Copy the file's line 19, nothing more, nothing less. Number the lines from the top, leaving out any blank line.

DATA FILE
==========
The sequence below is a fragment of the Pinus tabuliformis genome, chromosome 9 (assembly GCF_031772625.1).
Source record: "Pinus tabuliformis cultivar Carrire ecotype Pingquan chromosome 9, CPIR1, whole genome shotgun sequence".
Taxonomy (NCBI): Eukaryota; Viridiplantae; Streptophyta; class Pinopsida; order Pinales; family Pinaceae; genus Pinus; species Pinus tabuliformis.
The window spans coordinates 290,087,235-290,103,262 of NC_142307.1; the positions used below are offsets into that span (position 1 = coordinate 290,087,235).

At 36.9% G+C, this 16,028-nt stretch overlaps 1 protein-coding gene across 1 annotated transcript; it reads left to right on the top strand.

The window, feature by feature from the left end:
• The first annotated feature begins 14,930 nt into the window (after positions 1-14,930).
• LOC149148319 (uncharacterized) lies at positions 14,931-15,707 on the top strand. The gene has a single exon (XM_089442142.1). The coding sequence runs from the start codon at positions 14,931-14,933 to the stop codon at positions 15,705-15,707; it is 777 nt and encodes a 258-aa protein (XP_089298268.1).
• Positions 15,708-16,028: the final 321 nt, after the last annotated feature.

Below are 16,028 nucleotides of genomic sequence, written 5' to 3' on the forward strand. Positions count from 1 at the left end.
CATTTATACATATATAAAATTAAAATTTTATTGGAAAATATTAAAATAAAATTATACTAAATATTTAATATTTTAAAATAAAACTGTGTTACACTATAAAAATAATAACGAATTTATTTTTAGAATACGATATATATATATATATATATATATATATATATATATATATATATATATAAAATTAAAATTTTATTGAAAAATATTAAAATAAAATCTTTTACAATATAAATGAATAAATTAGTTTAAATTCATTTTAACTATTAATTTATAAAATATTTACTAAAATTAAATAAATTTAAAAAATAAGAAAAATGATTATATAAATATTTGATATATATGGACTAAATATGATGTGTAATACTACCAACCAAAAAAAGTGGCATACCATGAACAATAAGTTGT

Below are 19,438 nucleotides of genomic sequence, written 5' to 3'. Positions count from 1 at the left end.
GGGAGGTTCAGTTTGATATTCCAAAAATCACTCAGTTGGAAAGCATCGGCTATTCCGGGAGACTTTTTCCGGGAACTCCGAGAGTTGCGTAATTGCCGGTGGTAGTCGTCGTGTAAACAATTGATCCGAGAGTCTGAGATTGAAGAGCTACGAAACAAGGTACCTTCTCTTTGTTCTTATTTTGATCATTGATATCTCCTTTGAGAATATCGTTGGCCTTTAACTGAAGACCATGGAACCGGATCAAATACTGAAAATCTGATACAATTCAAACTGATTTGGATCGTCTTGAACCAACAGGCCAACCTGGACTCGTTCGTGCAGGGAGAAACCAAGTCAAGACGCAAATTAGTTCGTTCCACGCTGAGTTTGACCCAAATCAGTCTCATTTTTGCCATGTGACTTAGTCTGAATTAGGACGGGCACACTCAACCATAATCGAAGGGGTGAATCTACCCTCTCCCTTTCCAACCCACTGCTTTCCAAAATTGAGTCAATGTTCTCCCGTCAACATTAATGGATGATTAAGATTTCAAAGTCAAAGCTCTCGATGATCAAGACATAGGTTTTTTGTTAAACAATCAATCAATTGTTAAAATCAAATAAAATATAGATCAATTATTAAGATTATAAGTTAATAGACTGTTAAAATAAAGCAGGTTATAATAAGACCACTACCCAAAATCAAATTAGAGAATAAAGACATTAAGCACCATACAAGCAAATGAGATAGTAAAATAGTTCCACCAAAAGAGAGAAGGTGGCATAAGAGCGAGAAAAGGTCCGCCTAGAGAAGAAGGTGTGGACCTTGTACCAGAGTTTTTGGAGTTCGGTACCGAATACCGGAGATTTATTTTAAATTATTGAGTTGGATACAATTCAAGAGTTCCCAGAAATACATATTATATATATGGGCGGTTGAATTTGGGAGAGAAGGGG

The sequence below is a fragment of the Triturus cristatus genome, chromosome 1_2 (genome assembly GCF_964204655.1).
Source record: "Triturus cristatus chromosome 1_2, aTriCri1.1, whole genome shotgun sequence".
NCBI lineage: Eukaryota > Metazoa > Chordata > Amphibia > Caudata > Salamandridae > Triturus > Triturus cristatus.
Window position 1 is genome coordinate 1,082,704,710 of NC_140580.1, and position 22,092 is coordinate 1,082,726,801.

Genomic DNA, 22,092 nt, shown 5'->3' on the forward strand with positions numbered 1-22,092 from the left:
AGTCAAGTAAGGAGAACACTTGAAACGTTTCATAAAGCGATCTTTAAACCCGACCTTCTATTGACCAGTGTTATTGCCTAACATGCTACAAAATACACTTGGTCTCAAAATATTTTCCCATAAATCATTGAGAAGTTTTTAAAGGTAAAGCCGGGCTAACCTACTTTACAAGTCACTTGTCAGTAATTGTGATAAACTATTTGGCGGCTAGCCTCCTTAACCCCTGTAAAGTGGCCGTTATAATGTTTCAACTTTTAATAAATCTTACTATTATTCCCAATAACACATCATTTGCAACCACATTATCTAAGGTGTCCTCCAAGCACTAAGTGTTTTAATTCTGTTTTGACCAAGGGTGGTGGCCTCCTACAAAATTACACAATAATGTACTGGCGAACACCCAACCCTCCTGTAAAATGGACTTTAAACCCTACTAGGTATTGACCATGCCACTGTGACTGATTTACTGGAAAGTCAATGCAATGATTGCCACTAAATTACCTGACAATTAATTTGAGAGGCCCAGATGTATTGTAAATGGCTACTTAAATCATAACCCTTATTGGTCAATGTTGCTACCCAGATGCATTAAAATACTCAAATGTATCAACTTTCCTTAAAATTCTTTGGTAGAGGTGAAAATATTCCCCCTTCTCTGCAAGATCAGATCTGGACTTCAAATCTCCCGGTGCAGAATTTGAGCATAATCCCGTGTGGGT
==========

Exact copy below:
AGTCAAGTAAGGAGAACACTTGAAACGTTTCATAAAGCGATCTTTAAACCCGACCTTCTATTGACCAGTGTTATTGCCTAACATGCTACAAAATACACTTGGTCTCAAAATATTTTCCCATAAATCATTGAGAAGTTTTTAAAGGTAAAGCCGGGCTAACCTACTTTACAAGTCACTTGTCAGTAATTGTGATAAACTATTTGGCGGCTAGCCTCCTTAACCCCTGTAAAGTGGCCGTTATAATGTTTCAACTTTTAATAAATCTTACTATTATTCCCAATAACACATCATTTGCAACCACATTATCTAAGGTGTCCTCCAAGCACTAAGTGTTTTAATTCTGTTTTGACCAAGGGTGGTGGCCTCCTACAAAATTACACAATAATGTACTGGCGAACACCCAACCCTCCTGTAAAATGGACTTTAAACCCTACTAGGTATTGACCATGCCACTGTGACTGATTTACTGGAAAGTCAATGCAATGATTGCCACTAAATTACCTGACAATTAATTTGAGAGGCCCAGATGTATTGTAAATGGCTACTTAAATCATAACCCTTATTGGTCAATGTTGCTACCCAGATGCATTAAAATACTCAAATGTATCAACTTTCCTTAAAATTCTTTGGTAGAGGTGAAAATATTCCCCCTTCTCTGCAAGATCAGATCTGGACTTCAAATCTCCCGGTGCAGAATTTGAGCATAATCCCGTGTGGGT